Birds of a Feather

Note from the author: Hey every one this is another flash fiction thing I had to do for class “2030, Iceland, A Story of Love in Multiple Forms,” now simply called “A Love Story” is almost complete, I just need to do some finishing touches and I will release it episodically in the coming weeks. I thought you all might be becoming disillusioned at the lack of new content so here you go, enjoy. 

“Excuse me, Ms. S. I need to go pee!” I said squirming the same horribly small desk-chair combos I’ve had to have sat in for the past 7 years.

“No, Steven, Timothy’s already in the bathroom; you know the rule.” She said while continuing to write the pythaguras theory she’d been going on about.

Screw Tim, she let’s him do whatever he wants, it’s my turn, “Okay, so Tim gets to spend 15 minutes in the bathroom while I get to pee myself all over this beautiful desk.” As soon as I finish Tim walks in with his hands in his pockets and his eyes to his feet. One of the girls, a couple columns over, giggled and whispered something I didn’t catch. “Ms. S. I’m going to the bathroom now.” With that and nothing else I’m already passing Tim out of the door.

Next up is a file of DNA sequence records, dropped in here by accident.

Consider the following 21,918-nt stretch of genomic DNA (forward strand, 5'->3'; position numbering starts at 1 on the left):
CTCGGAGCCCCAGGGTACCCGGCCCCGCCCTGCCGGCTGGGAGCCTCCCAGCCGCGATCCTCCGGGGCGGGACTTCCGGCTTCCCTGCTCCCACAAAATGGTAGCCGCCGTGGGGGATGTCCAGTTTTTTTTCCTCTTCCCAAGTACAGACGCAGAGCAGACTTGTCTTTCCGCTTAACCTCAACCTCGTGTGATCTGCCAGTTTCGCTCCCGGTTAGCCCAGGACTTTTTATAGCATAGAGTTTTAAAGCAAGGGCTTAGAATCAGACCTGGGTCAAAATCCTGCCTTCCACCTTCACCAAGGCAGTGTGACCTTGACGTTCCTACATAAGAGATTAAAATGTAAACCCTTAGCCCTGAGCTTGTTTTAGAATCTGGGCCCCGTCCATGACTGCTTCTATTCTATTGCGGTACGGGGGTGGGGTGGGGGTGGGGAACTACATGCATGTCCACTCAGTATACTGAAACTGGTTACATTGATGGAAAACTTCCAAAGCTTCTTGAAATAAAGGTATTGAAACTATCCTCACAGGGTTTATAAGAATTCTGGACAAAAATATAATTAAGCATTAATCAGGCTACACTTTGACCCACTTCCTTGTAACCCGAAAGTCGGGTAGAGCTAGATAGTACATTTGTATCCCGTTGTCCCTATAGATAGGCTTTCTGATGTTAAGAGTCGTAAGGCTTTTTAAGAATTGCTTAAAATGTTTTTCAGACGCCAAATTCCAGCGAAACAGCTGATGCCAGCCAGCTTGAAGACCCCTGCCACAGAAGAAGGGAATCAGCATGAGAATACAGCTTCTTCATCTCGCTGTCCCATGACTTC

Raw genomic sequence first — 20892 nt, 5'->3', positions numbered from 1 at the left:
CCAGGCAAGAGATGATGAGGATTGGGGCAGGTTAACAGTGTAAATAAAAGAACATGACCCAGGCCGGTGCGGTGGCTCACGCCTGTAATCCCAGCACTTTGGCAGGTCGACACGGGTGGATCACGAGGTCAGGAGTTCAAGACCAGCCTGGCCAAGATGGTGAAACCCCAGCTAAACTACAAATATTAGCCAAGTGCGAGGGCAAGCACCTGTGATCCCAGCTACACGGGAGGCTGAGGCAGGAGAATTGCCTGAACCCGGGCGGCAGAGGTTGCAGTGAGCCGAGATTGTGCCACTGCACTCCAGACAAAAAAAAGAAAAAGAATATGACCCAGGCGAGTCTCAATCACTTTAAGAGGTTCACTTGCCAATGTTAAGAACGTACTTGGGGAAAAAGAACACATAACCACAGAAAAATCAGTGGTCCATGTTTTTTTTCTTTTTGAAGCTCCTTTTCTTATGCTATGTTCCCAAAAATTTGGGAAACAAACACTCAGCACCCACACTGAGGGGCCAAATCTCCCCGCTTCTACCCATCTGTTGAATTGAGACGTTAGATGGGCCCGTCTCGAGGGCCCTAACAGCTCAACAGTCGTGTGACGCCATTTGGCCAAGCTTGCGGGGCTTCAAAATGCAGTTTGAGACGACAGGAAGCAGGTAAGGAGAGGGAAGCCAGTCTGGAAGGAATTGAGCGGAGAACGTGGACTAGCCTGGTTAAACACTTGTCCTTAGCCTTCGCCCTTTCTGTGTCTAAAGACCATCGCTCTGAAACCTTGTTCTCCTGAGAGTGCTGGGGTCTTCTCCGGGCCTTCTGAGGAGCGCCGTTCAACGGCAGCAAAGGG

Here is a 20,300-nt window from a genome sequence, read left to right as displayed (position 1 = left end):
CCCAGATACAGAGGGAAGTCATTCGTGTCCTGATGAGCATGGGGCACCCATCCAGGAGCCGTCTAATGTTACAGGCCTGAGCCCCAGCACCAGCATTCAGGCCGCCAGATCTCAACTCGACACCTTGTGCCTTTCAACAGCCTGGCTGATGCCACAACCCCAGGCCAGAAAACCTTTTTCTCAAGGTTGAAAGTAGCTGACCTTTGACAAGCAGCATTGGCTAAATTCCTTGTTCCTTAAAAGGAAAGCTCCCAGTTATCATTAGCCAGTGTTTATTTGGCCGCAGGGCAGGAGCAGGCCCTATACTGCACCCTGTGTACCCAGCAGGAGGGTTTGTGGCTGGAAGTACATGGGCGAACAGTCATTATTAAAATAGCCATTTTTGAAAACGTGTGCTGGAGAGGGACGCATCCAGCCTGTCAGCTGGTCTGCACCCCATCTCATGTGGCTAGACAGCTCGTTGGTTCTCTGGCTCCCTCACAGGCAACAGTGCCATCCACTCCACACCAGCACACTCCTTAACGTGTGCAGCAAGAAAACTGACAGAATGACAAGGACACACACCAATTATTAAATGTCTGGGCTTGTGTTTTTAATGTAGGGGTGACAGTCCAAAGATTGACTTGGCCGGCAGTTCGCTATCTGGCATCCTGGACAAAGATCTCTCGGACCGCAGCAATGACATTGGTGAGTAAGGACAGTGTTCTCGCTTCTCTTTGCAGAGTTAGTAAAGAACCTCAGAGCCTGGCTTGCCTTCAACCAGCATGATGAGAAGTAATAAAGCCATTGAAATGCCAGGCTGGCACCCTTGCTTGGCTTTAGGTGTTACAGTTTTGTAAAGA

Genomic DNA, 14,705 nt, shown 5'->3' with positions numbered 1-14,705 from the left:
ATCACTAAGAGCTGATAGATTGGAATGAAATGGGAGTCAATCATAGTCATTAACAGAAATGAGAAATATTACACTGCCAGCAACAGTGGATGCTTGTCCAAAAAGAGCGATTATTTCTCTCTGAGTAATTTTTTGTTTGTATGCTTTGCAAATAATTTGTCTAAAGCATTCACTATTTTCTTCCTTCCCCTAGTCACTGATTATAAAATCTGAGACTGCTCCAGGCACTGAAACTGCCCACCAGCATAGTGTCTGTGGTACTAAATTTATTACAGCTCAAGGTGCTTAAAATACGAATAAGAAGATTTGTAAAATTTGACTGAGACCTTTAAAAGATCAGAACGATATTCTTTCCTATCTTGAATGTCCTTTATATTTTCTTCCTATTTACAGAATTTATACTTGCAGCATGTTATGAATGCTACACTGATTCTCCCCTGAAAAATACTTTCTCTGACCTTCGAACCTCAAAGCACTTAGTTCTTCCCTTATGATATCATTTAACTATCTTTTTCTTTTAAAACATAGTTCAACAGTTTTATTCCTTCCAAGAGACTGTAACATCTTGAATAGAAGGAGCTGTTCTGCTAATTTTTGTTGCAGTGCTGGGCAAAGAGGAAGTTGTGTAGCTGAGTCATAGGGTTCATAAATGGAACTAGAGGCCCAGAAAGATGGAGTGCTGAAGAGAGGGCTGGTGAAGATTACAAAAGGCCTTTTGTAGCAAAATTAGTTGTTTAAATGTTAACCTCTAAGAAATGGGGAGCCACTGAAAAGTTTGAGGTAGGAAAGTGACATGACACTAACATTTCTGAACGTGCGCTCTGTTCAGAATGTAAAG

“What’s so exciting, Tim?” I heard someone say behind me as I passed into to the hallway. Red, white, and blue blur together as I rush through locker hall and tackle the swinging door to relief. After I finished I decided to take my time going back to class. I looked through the stalls, opening them one by one; nothing, ew god gross, toilet overflowing with toilet paper, Kamel Reds, fuck yeah! I put my prize in my kangaroo pocket, hiding it with my hands against the fabric while I walked back into class.

I spun into my seat with my back to the teacher while I dropped the cigarettes into my backpack. Rachel looked at me and smirked, my heart skipped a beat; she took a smile from me in return. “Hey, Steven what you got there?” She asked leaning across the aisle.

“Shh, I’ll show you at lunch, come with me to the portables?” My voice cracked from astonishment, she giggles into her sleeve and nods. Woohoo!

I notice Tim talking to the girl next to him, again, while the teacher explains how A and B make C. She’s giggling, watching him adjust himself in his seat by the window. Birds congregated on the tree that grew above the wall around the school, tweeting and flying in circles around each other. Two of the birds flitted with each other concentrically, coming together a few feet above the others. One fell away and landed between two sitting on a branch, it pecked each on either side of it while its friend flew over them. It left the two on the branch to fly with its mate again. The quartet then flew together in separate circles above and under and around each other until I couldn’t tell which was which.